The new financing means we're able to accelerate the timeline at which open source reaches maturity in the infrastructure industry. That's goodness. What's the biggest challenge facing the open source model in 2006?
I don't mean to sound non-paranoid -- I am actually very paranoid -- even with my paranoia 2006 is very bright. All of the businesses I know in open source, we're leaving 2005 with booming businesses. 2006 is going to be a transition year now that all the big players are falling over themselves to embrace open source, some more elegantly than others, some more willingly than others. For example, Sun's open sourcing wasn't a big financial hit because it represented such a small part of their revenue; specifically, the software was 1% of Sun's revenue. So they could afford to go the full Monty on open source.

For more information

Check out our 2005 review of the open source disruption

Learn more about JBoss' acquisition of the Arjuna distributed transaction engine

For other players like BEA or IBM, it's a different ballgame, where they have to protect their revenue streams. I think the challenge in 2006 is you're seeing an explosion of business models around open source and how exactly those dynamics play out is what concerns me. Are the big players going to roll up? Are you going to see mushrooming business models and an ecosystem that's thriving? I'm hoping for both. I'm wondering how this is going to play out, not in a negative way. Professional open source is the way of the future. That's for sure. How it's going to play out, nobody knows. You've made no bones about the fact that you're pursuing an open source SOA stack and that you've got an ESB coming in 2006. Yet many analysts consider the ESB an inessential SOA ingredient. Are there any more dramatic SOA-related steps you think you can take in 2006?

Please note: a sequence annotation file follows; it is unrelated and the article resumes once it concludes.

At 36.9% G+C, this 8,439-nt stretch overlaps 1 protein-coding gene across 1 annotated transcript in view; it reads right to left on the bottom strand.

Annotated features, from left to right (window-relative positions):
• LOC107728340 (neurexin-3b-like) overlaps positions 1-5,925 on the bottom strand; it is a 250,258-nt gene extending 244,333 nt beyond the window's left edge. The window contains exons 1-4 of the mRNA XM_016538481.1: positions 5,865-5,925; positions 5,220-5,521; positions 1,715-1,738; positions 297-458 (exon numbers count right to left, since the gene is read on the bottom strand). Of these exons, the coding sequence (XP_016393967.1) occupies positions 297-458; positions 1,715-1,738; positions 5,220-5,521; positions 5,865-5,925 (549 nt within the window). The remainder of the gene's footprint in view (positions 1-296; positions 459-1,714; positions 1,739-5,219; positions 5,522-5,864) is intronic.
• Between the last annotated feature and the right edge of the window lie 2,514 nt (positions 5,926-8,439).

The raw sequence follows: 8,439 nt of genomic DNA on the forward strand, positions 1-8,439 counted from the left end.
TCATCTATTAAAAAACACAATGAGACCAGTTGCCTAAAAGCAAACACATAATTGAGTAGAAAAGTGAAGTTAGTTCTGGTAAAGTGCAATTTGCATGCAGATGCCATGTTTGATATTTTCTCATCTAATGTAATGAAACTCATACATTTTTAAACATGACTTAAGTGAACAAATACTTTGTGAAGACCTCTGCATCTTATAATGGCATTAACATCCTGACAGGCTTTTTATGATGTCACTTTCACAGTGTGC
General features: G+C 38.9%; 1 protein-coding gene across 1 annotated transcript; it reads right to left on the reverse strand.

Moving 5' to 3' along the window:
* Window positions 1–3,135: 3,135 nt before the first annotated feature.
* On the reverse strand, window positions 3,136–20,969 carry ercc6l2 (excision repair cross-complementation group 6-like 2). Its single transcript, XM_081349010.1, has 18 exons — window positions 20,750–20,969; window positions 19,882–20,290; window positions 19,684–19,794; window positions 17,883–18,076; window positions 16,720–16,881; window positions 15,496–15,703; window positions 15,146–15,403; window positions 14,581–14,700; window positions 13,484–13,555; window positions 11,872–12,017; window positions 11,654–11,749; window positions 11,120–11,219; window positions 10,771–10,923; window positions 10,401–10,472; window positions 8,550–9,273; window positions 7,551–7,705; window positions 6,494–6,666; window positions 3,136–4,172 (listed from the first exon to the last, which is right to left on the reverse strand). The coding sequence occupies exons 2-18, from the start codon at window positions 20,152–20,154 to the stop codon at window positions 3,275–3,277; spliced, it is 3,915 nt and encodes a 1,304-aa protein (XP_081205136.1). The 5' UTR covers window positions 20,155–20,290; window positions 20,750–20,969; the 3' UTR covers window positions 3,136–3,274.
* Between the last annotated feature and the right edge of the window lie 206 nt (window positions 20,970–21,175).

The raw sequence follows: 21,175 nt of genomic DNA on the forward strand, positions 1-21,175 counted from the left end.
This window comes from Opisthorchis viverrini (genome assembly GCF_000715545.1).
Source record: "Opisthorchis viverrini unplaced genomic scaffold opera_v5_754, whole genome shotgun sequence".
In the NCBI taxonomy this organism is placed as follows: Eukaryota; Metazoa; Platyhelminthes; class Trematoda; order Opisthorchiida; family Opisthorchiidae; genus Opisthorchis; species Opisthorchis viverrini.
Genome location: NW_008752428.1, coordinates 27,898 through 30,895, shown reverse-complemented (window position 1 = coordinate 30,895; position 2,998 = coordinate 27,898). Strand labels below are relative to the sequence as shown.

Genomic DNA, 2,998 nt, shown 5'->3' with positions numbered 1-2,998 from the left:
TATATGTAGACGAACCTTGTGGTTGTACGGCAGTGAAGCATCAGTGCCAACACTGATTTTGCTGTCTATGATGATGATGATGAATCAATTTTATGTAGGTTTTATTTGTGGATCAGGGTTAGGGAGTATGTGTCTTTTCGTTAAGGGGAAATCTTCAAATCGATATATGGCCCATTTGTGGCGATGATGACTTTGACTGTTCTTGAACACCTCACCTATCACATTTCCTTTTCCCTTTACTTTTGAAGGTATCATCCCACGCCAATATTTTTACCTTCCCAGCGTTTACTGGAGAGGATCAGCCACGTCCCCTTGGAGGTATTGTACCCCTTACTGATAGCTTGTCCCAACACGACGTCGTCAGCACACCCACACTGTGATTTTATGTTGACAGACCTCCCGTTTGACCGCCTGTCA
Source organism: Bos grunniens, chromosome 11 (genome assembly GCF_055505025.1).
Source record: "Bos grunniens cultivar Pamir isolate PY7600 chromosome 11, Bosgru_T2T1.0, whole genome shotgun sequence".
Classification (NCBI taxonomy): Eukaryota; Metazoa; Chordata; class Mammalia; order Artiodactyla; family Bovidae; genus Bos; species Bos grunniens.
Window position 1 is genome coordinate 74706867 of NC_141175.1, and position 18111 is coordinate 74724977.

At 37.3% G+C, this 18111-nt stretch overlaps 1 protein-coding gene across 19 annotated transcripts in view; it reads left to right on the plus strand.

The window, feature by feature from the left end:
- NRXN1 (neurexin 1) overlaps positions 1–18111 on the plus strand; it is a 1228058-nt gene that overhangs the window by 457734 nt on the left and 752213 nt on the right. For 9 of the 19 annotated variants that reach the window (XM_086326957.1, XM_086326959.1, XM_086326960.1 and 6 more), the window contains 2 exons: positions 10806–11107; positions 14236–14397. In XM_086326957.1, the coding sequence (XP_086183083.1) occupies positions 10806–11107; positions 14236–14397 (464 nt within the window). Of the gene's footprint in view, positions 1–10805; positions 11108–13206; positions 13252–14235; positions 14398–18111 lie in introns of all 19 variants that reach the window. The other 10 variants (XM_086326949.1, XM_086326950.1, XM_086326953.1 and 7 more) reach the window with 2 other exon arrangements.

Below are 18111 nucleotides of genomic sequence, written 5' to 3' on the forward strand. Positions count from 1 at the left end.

You have the ESB in there. You have the JBI container for component deployment in there. You have the Seam release and the portal that integrates the front ends with that, but to put this discussion in perspective, SOA is 80% a business approach and 20% a technical approach. On the business approach, people will say SOA's just not taking off because it's too much of a shift. It requires too many resources, too much coordination. I think we need to distinguish between the vendor hype around SOA and the reality in the field. At JBoss, we focus on the reality in the field from a technical angle. Because we don't sell licenses, we have no interest in pushing a hyped story just to sell our wares as the solution for SOA. Rather, we monitor very closely what our customers are doing and enable their SOA strategies through technology.

On the technology front, I think we have it nailed, to be honest. The roadmap delivers a modular approach to SOA. It maps very well to the reality of the field where people are taking baby steps. On the SOA front, what we push is more a story of raw technology and an ecosystem of partners to implement best of breed while some analysts may be looking at the IBM/Oracle marketing message: one size fits all, for everybody. Truly, this SOA thing strikes me as a business consulting approach and what do the vendors really know about that? Even IBM's trying to position itself as the business consultants that can really help you -- but what we hear from the market right now is we don't want to eat that elephant right now. Give us a modular approach so we can do step-by-step and proof of concepts and integrate some departments and have a rev up to SOA, as opposed to this big supernova you're supposed to swallow at once. I'd say we're very well positioned on the SOA front as a technology enabler and I feel very strongly about that position.